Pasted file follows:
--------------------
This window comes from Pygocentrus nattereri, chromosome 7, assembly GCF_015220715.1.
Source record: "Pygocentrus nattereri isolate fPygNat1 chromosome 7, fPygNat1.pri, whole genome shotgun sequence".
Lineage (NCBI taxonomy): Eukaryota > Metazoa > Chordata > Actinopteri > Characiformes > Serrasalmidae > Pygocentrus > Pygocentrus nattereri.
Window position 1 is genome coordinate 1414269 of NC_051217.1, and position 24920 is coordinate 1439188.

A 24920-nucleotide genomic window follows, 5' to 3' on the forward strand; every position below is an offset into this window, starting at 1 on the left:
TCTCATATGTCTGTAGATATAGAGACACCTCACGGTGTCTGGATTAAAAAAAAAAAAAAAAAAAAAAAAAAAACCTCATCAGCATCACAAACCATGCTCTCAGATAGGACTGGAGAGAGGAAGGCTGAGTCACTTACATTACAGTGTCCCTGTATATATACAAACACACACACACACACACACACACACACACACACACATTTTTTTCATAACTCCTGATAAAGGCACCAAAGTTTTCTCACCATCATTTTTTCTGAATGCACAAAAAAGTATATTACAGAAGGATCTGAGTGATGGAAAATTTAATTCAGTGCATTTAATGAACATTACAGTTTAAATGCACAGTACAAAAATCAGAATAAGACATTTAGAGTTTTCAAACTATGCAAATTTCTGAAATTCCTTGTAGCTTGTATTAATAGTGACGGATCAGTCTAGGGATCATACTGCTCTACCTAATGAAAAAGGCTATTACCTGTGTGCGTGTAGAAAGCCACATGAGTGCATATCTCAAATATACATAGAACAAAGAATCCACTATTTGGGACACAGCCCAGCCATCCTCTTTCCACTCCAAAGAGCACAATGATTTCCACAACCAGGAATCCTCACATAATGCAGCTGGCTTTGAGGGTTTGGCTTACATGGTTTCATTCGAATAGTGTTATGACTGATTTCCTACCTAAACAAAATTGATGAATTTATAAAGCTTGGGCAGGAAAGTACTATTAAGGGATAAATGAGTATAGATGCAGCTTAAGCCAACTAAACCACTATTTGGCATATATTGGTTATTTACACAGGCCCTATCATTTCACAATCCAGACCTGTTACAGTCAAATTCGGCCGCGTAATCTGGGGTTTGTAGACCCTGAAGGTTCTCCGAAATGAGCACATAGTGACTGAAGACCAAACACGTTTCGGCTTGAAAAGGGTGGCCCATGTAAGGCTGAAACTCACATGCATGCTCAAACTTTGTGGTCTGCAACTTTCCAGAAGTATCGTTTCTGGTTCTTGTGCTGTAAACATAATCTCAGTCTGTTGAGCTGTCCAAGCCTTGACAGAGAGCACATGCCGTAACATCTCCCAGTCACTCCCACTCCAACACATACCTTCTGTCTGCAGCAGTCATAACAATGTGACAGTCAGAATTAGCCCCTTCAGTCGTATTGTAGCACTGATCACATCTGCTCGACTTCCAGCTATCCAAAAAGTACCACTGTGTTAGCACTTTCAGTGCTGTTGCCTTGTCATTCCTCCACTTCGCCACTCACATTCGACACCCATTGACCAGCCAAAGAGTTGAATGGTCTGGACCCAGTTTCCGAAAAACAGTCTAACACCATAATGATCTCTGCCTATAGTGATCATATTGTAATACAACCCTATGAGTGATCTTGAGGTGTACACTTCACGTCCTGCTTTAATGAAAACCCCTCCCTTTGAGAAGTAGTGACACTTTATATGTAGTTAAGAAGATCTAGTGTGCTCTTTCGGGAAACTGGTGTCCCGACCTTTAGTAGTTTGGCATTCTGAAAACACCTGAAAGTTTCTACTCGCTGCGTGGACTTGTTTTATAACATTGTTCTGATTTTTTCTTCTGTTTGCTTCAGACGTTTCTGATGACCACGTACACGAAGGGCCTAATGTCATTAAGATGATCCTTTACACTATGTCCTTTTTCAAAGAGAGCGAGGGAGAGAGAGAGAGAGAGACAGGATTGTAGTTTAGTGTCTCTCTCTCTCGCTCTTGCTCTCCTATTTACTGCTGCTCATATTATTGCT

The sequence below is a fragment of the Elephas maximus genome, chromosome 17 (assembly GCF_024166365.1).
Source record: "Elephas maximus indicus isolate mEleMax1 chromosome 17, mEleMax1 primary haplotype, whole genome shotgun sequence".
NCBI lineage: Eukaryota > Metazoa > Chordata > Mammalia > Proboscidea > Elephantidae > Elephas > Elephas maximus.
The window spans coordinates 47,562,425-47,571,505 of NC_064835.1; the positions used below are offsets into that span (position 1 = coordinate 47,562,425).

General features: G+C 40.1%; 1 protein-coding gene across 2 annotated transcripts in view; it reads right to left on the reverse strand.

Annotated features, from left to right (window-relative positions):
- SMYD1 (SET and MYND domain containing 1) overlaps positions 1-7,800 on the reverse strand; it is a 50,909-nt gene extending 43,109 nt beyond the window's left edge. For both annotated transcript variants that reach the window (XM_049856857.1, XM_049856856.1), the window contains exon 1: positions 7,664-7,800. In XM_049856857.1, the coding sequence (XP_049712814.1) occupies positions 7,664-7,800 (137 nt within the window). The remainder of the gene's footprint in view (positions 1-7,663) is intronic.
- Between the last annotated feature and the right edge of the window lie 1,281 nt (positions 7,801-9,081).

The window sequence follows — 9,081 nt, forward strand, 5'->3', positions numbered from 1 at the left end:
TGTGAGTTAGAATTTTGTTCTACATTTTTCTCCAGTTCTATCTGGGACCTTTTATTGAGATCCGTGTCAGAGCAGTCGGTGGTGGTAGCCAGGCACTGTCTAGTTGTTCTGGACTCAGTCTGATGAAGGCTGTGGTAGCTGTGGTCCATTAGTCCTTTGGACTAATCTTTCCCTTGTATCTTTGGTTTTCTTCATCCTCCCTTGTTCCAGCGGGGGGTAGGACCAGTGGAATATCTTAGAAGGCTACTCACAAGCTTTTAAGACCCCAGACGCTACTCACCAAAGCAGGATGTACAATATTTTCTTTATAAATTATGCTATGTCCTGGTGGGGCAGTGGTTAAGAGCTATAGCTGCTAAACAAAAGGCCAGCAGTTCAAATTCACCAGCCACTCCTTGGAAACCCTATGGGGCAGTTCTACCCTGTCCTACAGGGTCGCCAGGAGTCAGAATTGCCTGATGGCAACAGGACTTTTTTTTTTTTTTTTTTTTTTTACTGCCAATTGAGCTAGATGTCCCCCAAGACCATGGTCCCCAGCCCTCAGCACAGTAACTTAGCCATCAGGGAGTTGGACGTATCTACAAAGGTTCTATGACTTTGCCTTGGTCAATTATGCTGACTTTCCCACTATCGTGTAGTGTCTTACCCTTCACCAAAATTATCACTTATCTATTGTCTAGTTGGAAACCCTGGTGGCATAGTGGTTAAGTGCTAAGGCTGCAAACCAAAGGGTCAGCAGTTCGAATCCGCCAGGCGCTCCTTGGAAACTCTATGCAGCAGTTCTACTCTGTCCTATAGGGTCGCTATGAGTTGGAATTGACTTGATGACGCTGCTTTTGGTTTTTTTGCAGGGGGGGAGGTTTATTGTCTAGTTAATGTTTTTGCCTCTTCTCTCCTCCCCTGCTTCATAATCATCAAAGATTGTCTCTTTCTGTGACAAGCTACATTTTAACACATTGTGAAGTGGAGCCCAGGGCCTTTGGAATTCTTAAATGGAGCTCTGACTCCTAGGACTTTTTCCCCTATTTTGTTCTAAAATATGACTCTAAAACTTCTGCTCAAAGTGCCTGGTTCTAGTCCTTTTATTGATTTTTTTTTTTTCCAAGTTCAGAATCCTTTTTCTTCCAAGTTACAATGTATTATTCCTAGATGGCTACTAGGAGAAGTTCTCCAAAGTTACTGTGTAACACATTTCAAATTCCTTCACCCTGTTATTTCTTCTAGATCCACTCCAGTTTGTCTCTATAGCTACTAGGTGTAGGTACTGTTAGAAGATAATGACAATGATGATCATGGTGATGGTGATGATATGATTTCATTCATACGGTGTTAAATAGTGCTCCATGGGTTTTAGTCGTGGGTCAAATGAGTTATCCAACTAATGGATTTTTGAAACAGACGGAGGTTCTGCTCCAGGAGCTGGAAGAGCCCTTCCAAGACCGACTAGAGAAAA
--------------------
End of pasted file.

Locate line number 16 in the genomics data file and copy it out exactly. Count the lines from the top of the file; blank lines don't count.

TGTGAGTTAGAATTTTGTTCTACATTTTTCTCCAGTTCTATCTGGGACCTTTTATTGAGATCCGTGTCAGAGCAGTCGGTGGTGGTAGCCAGGCACTGTCTAGTTGTTCTGGACTCAGTCTGATGAAGGCTGTGGTAGCTGTGGTCCATTAGTCCTTTGGACTAATCTTTCCCTTGTATCTTTGGTTTTCTTCATCCTCCCTTGTTCCAGCGGGGGGTAGGACCAGTGGAATATCTTAGAAGGCTACTCACAAGCTTTTAAGACCCCAGACGCTACTCACCAAAGCAGGATGTACAATATTTTCTTTATAAATTATGCTATGTCCTGGTGGGGCAGTGGTTAAGAGCTATAGCTGCTAAACAAAAGGCCAGCAGTTCAAATTCACCAGCCACTCCTTGGAAACCCTATGGGGCAGTTCTACCCTGTCCTACAGGGTCGCCAGGAGTCAGAATTGCCTGATGGCAACAGGACTTTTTTTTTTTTTTTTTTTTTTTACTGCCAATTGAGCTAGATGTCCCCCAAGACCATGGTCCCCAGCCCTCAGCACAGTAACTTAGCCATCAGGGAGTTGGACGTATCTACAAAGGTTCTATGACTTTGCCTTGGTCAATTATGCTGACTTTCCCACTATCGTGTAGTGTCTTACCCTTCACCAAAATTATCACTTATCTATTGTCTAGTTGGAAACCCTGGTGGCATAGTGGTTAAGTGCTAAGGCTGCAAACCAAAGGGTCAGCAGTTCGAATCCGCCAGGCGCTCCTTGGAAACTCTATGCAGCAGTTCTACTCTGTCCTATAGGGTCGCTATGAGTTGGAATTGACTTGATGACGCTGCTTTTGGTTTTTTTGCAGGGGGGGAGGTTTATTGTCTAGTTAATGTTTTTGCCTCTTCTCTCCTCCCCTGCTTCATAATCATCAAAGATTGTCTCTTTCTGTGACAAGCTACATTTTAACACATTGTGAAGTGGAGCCCAGGGCCTTTGGAATTCTTAAATGGAGCTCTGACTCCTAGGACTTTTTCCCCTATTTTGTTCTAAAATATGACTCTAAAACTTCTGCTCAAAGTGCCTGGTTCTAGTCCTTTTATTGATTTTTTTTTTTTCCAAGTTCAGAATCCTTTTTCTTCCAAGTTACAATGTATTATTCCTAGATGGCTACTAGGAGAAGTTCTCCAAAGTTACTGTGTAACACATTTCAAATTCCTTCACCCTGTTATTTCTTCTAGATCCACTCCAGTTTGTCTCTATAGCTACTAGGTGTAGGTACTGTTAGAAGATAATGACAATGATGATCATGGTGATGGTGATGATATGATTTCATTCATACGGTGTTAAATAGTGCTCCATGGGTTTTAGTCGTGGGTCAAATGAGTTATCCAACTAATGGATTTTTGAAACAGACGGAGGTTCTGCTCCAGGAGCTGGAAGAGCCCTTCCAAGACCGACTAGAGAAAA